Claims over Mt Koubru

IFP Editorial: Mt Koubru is the epicenter of all mythology, tradition and belief of human creation on the Earth in the Manipuri world-view.


(File Photo: IFP)

Recently, the Chief Minister N Biren Singh came down heavily on the forest department officials for the widespread deforestation in the sacred Koubru range. He was speaking at the flagging off ceremony of a month-long campaign on ‘Know your Sanctuaries and Wetlands’ at the Press Club Imphal. He instructed forest officials to go and see for themselves the state of degradation and take up appropriate measures for rejuvenating forest cover in Koubru and other hill ranges for the sake of future generations and also appealed to the people inhabiting the general area to cooperate with forest officials. He also spoke of the deep reverence people have of the sacred Mt Koubru and blessings sought with the prayer ‘Awang Koubru Asuppa, Yoimayai Khunda Ahanba …’ by the Meiteis. In the cosmogony of the Meiteis, it is believed that the evolution of human settlement in the state of Manipur originated from Koubru peak and later descended downward gradually to the foothills and the valley.

Till today, the people of Manipur regard Mt Koubru as one of the most sacred mountains in the state. Every year, a week after Cheiraoba (Manipur New Year), on the first Friday, people go on pilgrimages to the Koubru Peak, which is around 2,802 metres high. A special attraction at the peak is the sacred pond Lai Pukhree, a massive rectangular boulder and the cliff of the Koubru. In short, Mt Koubru is the epicenter of all mythology, tradition and belief of human creation on the Earth in the Manipuri world-view. However, the chief minister’s statement is particularly interesting in view of the recent government move to declare sacred sites in Mt Koubru and Mt Thangjing protected sites under Sub-Section (1) of Section 4 of the Manipur Ancient and Historical Monuments and Archaeological Sites and Remains Act, 1976 in public interest and the objections from some hill based organisations which followed.  The state Art and Culture department had recently notified its intention to declare Ibudhou Thangjing (approx, 4 hectares), the sacred site of Lord Koubru (approx. 2 hectares) located at Thangjing Hill range, and Lai Pukhri (approx. 4 hectares) located at Koubru hill range as protected sites. The department notified that any interested person may file his/her objection to the declaration of the said sites/monuments as protected historical sites/areas under Sub-Section (2) of Section 4 of the above Act within two months (60 days) from the date of the issue of the notification.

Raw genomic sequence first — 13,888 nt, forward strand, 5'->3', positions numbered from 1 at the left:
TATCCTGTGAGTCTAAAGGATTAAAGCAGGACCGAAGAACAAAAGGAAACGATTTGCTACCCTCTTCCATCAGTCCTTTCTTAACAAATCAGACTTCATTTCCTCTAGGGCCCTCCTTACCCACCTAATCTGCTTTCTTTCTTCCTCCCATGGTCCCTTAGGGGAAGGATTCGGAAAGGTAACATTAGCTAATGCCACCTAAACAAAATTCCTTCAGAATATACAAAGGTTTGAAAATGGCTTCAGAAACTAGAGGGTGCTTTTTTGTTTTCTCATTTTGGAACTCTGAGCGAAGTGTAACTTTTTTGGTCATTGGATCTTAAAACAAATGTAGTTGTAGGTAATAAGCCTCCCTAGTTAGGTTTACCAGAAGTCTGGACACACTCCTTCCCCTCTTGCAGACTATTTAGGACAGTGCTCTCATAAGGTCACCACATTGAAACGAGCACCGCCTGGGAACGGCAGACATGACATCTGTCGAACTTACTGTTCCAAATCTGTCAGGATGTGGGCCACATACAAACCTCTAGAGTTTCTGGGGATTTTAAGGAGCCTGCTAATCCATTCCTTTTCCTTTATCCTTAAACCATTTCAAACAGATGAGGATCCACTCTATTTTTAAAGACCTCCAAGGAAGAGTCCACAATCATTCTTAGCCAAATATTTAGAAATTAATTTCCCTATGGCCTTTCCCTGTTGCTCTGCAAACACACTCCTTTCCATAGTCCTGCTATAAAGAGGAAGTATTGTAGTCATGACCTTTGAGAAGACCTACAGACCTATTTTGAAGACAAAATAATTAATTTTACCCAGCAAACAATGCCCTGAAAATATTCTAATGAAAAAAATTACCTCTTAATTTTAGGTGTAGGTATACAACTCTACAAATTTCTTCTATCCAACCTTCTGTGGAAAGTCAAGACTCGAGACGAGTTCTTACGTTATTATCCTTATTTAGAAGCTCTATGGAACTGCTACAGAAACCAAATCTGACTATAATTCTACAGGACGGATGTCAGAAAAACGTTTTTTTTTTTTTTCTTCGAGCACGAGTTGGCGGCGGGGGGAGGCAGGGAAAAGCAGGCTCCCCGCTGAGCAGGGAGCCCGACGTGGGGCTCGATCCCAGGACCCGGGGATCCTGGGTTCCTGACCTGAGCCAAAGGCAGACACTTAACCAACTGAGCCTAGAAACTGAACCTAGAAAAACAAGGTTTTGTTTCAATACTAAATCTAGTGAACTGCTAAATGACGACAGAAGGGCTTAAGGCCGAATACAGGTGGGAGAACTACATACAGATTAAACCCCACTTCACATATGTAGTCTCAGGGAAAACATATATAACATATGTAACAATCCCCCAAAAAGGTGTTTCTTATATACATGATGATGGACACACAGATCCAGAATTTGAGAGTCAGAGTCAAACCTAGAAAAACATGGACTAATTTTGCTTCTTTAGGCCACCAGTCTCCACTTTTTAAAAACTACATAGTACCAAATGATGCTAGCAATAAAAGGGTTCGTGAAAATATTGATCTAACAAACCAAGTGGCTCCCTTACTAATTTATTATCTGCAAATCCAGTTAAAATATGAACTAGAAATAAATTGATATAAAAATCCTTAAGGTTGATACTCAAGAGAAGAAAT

Nowhere in the government notification, is an intent of constructing a religious structure mentioned. Manipur has several protected sites including Kangla notified under Sub-Section (1) of Section 4 of the Manipur Ancient and Historical Monuments and Archaeological Sites and Remains Act, 1976 and there is no religious connotation whatsoever in the move but rather of protecting it for the cause of preservation and conservation. Yet, the oft-quoted issue of ‘ancestral land’ has once again been dragged in with an objective-sounding call for no temple or church or mosque at the site. This is simply ridiculous and off-the-track. We would advise the people or groups raising objections to the notification to go through the said Act rather than speculating and drawing imaginary structures. As per the Act, no new structures except for fencing and public utilities are allowed in a protected site and the intent is solely based on conservation and preservation of the important site for the sake of posterity. As we said before, there simply should not be such a thing as ‘ancestral land’ in a composite state like ours and anybody who flags such terms always have an ulterior agenda. They should rather be questioning themselves on what they have done so far for conservation and upkeep of the land they are claiming to own. Again as always, at the end of negotiations to such absurd claims compensation and employment always finds a way.

- EDITORIAL 

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First Published:Feb. 2, 2021, 1:16 a.m.

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